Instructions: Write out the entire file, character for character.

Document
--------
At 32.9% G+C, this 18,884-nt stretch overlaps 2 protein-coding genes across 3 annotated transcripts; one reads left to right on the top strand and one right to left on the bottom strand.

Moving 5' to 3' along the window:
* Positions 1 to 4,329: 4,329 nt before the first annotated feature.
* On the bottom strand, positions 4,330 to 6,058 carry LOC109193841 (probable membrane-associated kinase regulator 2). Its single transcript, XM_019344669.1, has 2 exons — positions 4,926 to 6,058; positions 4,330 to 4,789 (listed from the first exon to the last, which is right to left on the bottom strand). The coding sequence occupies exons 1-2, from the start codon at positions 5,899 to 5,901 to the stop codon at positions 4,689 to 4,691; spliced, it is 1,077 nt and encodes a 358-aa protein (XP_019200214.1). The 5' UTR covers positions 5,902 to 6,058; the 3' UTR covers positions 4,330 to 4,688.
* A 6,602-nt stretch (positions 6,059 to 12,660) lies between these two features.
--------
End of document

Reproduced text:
At 32.9% G+C, this 18,884-nt stretch overlaps 2 protein-coding genes across 3 annotated transcripts; one reads left to right on the top strand and one right to left on the bottom strand.

Moving 5' to 3' along the window:
* Positions 1 to 4,329: 4,329 nt before the first annotated feature.
* On the bottom strand, positions 4,330 to 6,058 carry LOC109193841 (probable membrane-associated kinase regulator 2). Its single transcript, XM_019344669.1, has 2 exons — positions 4,926 to 6,058; positions 4,330 to 4,789 (listed from the first exon to the last, which is right to left on the bottom strand). The coding sequence occupies exons 1-2, from the start codon at positions 5,899 to 5,901 to the stop codon at positions 4,689 to 4,691; spliced, it is 1,077 nt and encodes a 358-aa protein (XP_019200214.1). The 5' UTR covers positions 5,902 to 6,058; the 3' UTR covers positions 4,330 to 4,688.
* A 6,602-nt stretch (positions 6,059 to 12,660) lies between these two features.